“This is a shame for Russia, and a shame for Putin,” says Valery Suchkov, a local activist and member of a public city planning committee. “They’re going to write on his grave that he was a destroyer, not a creator.”
The first hints of massive-scale preparations are visible just outside the newly re-christened international airport.
The drive takes visitors past the new train station, a behemoth glass structure that hulks over lowlands, before winding them along a new highway that snakes through a flurry of construction and along the ragged coast, where a hodgepodge of hotels peppers the seaside hills.
During the day, traffic cripples the main artery that connects downtown Sochi with Adler, site of the indoor games 30 minutes away. For that reason alone, most taxi drivers here are cursing the Olympics before they’ve even begun.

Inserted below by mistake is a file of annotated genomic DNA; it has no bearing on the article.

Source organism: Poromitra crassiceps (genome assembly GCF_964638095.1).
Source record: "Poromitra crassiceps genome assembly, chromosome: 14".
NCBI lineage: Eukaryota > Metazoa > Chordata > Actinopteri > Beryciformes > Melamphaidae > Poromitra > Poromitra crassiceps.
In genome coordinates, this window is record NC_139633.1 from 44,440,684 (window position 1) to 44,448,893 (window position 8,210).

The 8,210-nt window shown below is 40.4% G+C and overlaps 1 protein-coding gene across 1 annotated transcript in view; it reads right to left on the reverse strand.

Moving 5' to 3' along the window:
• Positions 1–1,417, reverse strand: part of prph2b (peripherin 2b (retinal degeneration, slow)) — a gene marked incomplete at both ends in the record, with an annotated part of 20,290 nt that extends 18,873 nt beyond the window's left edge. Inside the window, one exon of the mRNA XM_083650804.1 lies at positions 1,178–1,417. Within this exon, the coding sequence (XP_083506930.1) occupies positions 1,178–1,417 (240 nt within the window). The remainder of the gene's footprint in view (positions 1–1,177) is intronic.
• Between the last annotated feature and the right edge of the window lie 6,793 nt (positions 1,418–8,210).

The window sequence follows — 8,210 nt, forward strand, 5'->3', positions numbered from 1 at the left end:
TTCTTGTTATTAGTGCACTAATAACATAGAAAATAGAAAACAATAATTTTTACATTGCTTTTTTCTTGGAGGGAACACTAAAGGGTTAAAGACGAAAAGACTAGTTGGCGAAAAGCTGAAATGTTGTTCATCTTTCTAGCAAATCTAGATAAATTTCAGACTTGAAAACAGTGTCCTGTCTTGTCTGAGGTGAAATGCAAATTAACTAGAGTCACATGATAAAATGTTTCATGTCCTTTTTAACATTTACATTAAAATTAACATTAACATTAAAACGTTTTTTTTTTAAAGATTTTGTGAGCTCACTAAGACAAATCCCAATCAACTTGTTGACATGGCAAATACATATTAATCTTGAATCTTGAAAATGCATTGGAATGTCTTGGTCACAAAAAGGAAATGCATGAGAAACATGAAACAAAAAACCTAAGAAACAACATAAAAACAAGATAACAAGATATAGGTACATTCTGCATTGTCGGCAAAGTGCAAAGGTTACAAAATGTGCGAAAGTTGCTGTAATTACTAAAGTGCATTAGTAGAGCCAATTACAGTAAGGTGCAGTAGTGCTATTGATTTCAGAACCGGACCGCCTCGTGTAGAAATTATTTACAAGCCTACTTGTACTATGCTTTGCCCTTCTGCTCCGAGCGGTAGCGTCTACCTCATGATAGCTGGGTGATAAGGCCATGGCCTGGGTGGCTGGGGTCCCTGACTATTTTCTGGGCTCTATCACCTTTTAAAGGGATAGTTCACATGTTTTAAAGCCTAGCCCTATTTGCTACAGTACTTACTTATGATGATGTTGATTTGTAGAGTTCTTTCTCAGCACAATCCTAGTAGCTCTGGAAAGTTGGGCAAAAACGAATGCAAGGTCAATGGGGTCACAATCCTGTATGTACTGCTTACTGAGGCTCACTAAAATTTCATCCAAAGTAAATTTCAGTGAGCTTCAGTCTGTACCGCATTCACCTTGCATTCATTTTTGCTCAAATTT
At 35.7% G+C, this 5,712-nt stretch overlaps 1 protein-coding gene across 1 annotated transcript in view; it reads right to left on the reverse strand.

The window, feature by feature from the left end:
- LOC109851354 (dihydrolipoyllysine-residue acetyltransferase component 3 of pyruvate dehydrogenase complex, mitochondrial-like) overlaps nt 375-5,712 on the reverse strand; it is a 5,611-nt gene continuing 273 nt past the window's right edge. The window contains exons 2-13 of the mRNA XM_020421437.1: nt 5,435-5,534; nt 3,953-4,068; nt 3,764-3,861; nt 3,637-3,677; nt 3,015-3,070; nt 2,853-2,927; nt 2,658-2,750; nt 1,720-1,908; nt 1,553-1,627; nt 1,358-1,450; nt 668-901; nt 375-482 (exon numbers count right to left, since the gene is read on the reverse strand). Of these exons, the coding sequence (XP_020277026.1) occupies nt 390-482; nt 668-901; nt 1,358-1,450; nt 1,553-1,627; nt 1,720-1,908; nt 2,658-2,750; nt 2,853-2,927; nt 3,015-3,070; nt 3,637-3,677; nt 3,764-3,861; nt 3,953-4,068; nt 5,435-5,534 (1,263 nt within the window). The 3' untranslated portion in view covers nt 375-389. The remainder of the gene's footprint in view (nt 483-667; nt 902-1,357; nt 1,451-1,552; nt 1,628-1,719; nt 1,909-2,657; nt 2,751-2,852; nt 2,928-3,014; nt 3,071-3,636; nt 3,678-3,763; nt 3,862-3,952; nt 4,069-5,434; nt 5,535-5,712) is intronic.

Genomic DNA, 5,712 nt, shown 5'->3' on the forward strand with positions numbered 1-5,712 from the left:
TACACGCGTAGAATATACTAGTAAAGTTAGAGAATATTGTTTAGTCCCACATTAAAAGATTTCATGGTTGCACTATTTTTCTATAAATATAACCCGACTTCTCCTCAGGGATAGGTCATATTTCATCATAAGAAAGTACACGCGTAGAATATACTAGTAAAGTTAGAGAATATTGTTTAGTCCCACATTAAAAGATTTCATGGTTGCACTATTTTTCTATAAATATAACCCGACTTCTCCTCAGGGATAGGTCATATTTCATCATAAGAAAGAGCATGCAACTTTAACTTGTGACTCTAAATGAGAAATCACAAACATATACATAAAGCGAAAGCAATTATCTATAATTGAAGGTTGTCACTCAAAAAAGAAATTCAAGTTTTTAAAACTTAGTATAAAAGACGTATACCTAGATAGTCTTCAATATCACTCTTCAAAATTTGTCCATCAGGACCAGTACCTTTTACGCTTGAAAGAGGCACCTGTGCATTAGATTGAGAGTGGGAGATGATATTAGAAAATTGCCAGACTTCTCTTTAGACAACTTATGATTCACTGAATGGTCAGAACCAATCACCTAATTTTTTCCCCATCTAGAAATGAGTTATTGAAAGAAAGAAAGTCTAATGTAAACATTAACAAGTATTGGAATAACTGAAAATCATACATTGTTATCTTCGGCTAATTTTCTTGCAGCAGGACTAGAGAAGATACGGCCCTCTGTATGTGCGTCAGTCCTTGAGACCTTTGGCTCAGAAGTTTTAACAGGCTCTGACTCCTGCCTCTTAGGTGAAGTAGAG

Almost everywhere, sidewalks have been torn up and replaced and brand-new railings, benches and garbage cans installed. Construction cranes seem to outnumber the multitude of high-rises.
Sergei Domorat, deputy head of the city’s tourism department overseeing Olympic preparations, praises the breakneck construction for modernizing the city’s infrastructure.
“Now we’ve got a resort city on an international level and we have to start thinking about how to develop it after the Olympics,” he said.
Already, the Coastal Cluster — where the ice-based games will be held — is due to host a leg of the Formula One World Championship next year. Developers hope Krasnaya Polyana, the Olympic mountain site, will become an international ski destination.